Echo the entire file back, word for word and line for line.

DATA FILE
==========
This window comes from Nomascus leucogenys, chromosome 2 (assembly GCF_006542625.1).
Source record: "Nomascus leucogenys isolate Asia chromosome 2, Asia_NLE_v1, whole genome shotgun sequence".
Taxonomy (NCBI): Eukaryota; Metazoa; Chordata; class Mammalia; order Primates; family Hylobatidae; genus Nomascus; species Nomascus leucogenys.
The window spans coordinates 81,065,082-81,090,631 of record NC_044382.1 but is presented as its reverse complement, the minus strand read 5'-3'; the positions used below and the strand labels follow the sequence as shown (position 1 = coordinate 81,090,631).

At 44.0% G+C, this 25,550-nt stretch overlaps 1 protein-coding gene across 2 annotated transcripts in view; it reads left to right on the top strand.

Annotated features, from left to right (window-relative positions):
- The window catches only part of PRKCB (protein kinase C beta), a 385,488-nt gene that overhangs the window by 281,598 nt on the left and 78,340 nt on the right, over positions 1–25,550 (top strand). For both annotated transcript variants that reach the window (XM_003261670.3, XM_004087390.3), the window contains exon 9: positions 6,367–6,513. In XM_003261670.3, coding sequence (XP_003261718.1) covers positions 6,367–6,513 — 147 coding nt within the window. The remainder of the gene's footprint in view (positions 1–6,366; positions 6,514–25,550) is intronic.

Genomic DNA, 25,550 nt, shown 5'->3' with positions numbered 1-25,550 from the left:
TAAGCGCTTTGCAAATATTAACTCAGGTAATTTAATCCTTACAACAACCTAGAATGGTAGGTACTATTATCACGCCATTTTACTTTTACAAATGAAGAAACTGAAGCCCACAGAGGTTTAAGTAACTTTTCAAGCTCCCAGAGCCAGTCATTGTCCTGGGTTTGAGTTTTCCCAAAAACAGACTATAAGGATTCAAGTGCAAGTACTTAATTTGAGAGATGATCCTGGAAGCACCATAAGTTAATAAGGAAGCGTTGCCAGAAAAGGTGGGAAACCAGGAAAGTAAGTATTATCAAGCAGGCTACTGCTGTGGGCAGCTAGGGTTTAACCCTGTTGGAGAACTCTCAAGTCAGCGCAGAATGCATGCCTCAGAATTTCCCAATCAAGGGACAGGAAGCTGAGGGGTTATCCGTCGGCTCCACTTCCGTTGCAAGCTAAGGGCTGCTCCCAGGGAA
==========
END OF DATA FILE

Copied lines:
This window comes from Nomascus leucogenys, chromosome 2 (assembly GCF_006542625.1).
Source record: "Nomascus leucogenys isolate Asia chromosome 2, Asia_NLE_v1, whole genome shotgun sequence".
Taxonomy (NCBI): Eukaryota; Metazoa; Chordata; class Mammalia; order Primates; family Hylobatidae; genus Nomascus; species Nomascus leucogenys.
The window spans coordinates 81,065,082-81,090,631 of record NC_044382.1 but is presented as its reverse complement, the minus strand read 5'-3'; the positions used below and the strand labels follow the sequence as shown (position 1 = coordinate 81,090,631).

At 44.0% G+C, this 25,550-nt stretch overlaps 1 protein-coding gene across 2 annotated transcripts in view; it reads left to right on the top strand.

Annotated features, from left to right (window-relative positions):
- The window catches only part of PRKCB (protein kinase C beta), a 385,488-nt gene that overhangs the window by 281,598 nt on the left and 78,340 nt on the right, over positions 1–25,550 (top strand). For both annotated transcript variants that reach the window (XM_003261670.3, XM_004087390.3), the window contains exon 9: positions 6,367–6,513. In XM_003261670.3, coding sequence (XP_003261718.1) covers positions 6,367–6,513 — 147 coding nt within the window. The remainder of the gene's footprint in view (positions 1–6,366; positions 6,514–25,550) is intronic.

Genomic DNA, 25,550 nt, shown 5'->3' with positions numbered 1-25,550 from the left:
TAAGCGCTTTGCAAATATTAACTCAGGTAATTTAATCCTTACAACAACCTAGAATGGTAGGTACTATTATCACGCCATTTTACTTTTACAAATGAAGAAACTGAAGCCCACAGAGGTTTAAGTAACTTTTCAAGCTCCCAGAGCCAGTCATTGTCCTGGGTTTGAGTTTTCCCAAAAACAGACTATAAGGATTCAAGTGCAAGTACTTAATTTGAGAGATGATCCTGGAAGCACCATAAGTTAATAAGGAAGCGTTGCCAGAAAAGGTGGGAAACCAGGAAAGTAAGTATTATCAAGCAGGCTACTGCTGTGGGCAGCTAGGGTTTAACCCTGTTGGAGAACTCTCAAGTCAGCGCAGAATGCATGCCTCAGAATTTCCCAATCAAGGGACAGGAAGCTGAGGGGTTATCCGTCGGCTCCACTTCCGTTGCAAGCTAAGGGCTGCTCCCAGGGAA